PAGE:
Five Great Tips for First-Time ESL Teachers

by Carrie Kellenberger / Sep 09, 2009 /
Carrie Kellenberger's picture

Five Great Tips for First-Time ESL Teachers


1. Manage your class effectively. It’s important to establish and enforce classroom rules, but remember that it’s also important to have fun with your students. My students are much more responsive and willing to participate when they are enjoying class. Don’t be afraid to poke fun at yourself, try not to be too strict, and remember to smile.


2. Use lots of energy when you’re teaching. Move around your classroom. Use gestures and noises to describe things. Make lots of faces and draw pictures. Why? Providing some light entertainment keeps their attention focused on you.


3. It’s important to remember that learning in any classroom is never one-sided. Teachers can learn from their students just as students learn from us. We learn how to be better teachers by taking note of what our students respond to and what works in the classroom. After class, take a few minutes to jot your notes down so that the next time you start planning a lesson, you’ll remember what you should do to improve it.


4. Be prepared for your class. I can’t stress how important it is to have a lesson plan for your class. A lot of teachers will tell you that they just wing it, but really, you’re not doing yourself or your students any favors. The point of having a lesson plan is to stay on track. Too often, I watch new teachers walk into a classroom completely unprepared. They start teaching about one thing and end up getting sidetracked. Then they wonder why their students don’t perform well on tests. Look at it this way, if you expect your students to come to class on time with their homework finished, you should do the same thing for your students. Saying that you don’t need a lesson plan is equivalent to a student telling you that they don’t need to do homework.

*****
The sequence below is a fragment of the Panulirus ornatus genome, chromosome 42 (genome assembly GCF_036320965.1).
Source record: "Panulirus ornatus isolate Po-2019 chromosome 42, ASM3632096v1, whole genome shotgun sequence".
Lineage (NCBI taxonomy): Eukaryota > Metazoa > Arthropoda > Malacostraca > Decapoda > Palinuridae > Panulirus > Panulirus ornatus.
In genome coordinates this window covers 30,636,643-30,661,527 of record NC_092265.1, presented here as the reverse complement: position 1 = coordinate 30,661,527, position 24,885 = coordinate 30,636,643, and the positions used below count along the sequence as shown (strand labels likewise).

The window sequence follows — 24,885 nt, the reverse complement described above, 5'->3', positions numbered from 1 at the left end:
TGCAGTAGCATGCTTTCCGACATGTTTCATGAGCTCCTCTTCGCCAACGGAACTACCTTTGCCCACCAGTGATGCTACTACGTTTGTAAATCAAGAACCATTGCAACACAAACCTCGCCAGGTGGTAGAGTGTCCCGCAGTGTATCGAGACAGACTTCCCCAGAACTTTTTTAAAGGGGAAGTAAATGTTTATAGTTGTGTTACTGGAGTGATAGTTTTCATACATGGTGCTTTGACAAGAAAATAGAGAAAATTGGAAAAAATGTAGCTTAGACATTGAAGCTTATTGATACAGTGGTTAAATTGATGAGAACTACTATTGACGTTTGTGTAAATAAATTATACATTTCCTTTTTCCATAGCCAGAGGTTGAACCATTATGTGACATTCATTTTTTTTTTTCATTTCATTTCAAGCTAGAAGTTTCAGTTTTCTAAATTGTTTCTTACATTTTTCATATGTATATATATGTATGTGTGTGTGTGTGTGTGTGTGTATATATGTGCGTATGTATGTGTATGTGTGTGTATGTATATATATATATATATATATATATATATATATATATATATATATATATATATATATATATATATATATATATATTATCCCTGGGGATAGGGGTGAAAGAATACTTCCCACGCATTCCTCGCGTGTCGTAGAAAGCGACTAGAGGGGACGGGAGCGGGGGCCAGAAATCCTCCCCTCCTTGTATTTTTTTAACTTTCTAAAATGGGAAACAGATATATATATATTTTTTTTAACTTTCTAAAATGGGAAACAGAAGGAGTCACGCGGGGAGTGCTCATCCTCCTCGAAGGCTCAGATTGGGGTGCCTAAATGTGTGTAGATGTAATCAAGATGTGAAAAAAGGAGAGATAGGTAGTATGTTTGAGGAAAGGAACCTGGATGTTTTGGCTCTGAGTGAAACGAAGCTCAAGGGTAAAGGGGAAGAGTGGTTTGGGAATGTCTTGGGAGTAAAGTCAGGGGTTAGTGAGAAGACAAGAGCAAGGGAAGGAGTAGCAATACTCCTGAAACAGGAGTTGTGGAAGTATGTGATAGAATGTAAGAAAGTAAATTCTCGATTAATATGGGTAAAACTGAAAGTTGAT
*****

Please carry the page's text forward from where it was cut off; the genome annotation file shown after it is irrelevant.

5. If you don’t know the answer to a question, don’t fake it. Don’t be afraid to tell your students that you don’t know. Tell them that you’re not sure how to answer the question and that you will address it in the next class. As native English speakers, we don’t often know why something is wrong - we just know it is. Take the time to research it properly so that you can answer a student’s questions thoroughly when they come to you for help.


For more great tips and advice on teaching abroad, please visit My Several Worlds Teach and Travel Page or ESL Activities.


Carrie Kellenberger is the ESL Editor for Wandering Educators. You can find her at My Several Worlds.